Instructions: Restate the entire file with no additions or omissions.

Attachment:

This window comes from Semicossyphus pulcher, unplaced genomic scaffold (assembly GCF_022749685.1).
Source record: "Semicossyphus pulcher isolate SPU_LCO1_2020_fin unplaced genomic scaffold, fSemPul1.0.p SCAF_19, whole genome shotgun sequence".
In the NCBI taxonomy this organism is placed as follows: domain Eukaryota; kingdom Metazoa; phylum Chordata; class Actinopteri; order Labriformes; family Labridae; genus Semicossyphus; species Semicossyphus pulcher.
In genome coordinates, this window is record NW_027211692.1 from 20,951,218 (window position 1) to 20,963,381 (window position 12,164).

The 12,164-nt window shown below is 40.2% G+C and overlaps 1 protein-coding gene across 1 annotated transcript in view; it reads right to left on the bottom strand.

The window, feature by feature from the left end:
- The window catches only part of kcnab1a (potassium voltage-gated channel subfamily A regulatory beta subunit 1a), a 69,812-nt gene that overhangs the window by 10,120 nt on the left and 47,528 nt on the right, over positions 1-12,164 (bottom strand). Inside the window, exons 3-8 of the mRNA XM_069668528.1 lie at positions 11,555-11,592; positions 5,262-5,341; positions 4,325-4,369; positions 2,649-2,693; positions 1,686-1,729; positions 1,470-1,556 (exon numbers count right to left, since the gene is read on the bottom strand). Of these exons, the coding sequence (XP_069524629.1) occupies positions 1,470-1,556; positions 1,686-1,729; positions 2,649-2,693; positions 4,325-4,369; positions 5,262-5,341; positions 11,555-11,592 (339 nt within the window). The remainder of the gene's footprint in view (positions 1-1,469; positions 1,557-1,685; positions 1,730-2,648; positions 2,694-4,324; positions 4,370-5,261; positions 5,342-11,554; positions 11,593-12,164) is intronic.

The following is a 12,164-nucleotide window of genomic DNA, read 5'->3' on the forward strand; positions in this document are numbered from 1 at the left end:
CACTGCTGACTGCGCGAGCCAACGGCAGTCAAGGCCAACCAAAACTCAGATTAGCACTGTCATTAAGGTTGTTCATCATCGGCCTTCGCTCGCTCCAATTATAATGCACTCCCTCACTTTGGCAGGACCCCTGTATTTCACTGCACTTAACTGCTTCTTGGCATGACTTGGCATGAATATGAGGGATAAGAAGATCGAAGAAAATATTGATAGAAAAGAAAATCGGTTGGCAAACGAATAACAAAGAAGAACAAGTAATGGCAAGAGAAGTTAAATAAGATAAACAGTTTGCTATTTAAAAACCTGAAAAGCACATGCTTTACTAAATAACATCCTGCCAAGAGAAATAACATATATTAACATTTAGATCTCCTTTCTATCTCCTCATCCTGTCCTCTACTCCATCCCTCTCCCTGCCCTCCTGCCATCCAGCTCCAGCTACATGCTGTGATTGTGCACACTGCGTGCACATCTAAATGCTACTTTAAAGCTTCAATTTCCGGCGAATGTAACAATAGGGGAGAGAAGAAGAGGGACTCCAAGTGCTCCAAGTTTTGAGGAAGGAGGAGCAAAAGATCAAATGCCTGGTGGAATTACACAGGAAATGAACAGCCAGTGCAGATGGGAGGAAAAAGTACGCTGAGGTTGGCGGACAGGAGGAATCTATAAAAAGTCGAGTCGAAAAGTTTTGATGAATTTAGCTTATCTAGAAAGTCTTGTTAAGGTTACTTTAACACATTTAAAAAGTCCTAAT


This window comes from Semicossyphus pulcher, unplaced genomic scaffold (assembly GCF_022749685.1).
Source record: "Semicossyphus pulcher isolate SPU_LCO1_2020_fin unplaced genomic scaffold, fSemPul1.0.p SCAF_19, whole genome shotgun sequence".
In the NCBI taxonomy this organism is placed as follows: domain Eukaryota; kingdom Metazoa; phylum Chordata; class Actinopteri; order Labriformes; family Labridae; genus Semicossyphus; species Semicossyphus pulcher.
In genome coordinates, this window is record NW_027211692.1 from 20,951,218 (window position 1) to 20,963,381 (window position 12,164).

The 12,164-nt window shown below is 40.2% G+C and overlaps 1 protein-coding gene across 1 annotated transcript in view; it reads right to left on the bottom strand.

The window, feature by feature from the left end:
- The window catches only part of kcnab1a (potassium voltage-gated channel subfamily A regulatory beta subunit 1a), a 69,812-nt gene that overhangs the window by 10,120 nt on the left and 47,528 nt on the right, over positions 1-12,164 (bottom strand). Inside the window, exons 3-8 of the mRNA XM_069668528.1 lie at positions 11,555-11,592; positions 5,262-5,341; positions 4,325-4,369; positions 2,649-2,693; positions 1,686-1,729; positions 1,470-1,556 (exon numbers count right to left, since the gene is read on the bottom strand). Of these exons, the coding sequence (XP_069524629.1) occupies positions 1,470-1,556; positions 1,686-1,729; positions 2,649-2,693; positions 4,325-4,369; positions 5,262-5,341; positions 11,555-11,592 (339 nt within the window). The remainder of the gene's footprint in view (positions 1-1,469; positions 1,557-1,685; positions 1,730-2,648; positions 2,694-4,324; positions 4,370-5,261; positions 5,342-11,554; positions 11,593-12,164) is intronic.

The following is a 12,164-nucleotide window of genomic DNA, read 5'->3' on the forward strand; positions in this document are numbered from 1 at the left end:
CACTGCTGACTGCGCGAGCCAACGGCAGTCAAGGCCAACCAAAACTCAGATTAGCACTGTCATTAAGGTTGTTCATCATCGGCCTTCGCTCGCTCCAATTATAATGCACTCCCTCACTTTGGCAGGACCCCTGTATTTCACTGCACTTAACTGCTTCTTGGCATGACTTGGCATGAATATGAGGGATAAGAAGATCGAAGAAAATATTGATAGAAAAGAAAATCGGTTGGCAAACGAATAACAAAGAAGAACAAGTAATGGCAAGAGAAGTTAAATAAGATAAACAGTTTGCTATTTAAAAACCTGAAAAGCACATGCTTTACTAAATAACATCCTGCCAAGAGAAATAACATATATTAACATTTAGATCTCCTTTCTATCTCCTCATCCTGTCCTCTACTCCATCCCTCTCCCTGCCCTCCTGCCATCCAGCTCCAGCTACATGCTGTGATTGTGCACACTGCGTGCACATCTAAATGCTACTTTAAAGCTTCAATTTCCGGCGAATGTAACAATAGGGGAGAGAAGAAGAGGGACTCCAAGTGCTCCAAGTTTTGAGGAAGGAGGAGCAAAAGATCAAATGCCTGGTGGAATTACACAGGAAATGAACAGCCAGTGCAGATGGGAGGAAAAAGTACGCTGAGGTTGGCGGACAGGAGGAATCTATAAAAAGTCGAGTCGAAAAGTTTTGATGAATTTAGCTTATCTAGAAAGTCTTGTTAAGGTTACTTTAACACATTTAAAAAGTCCTAAT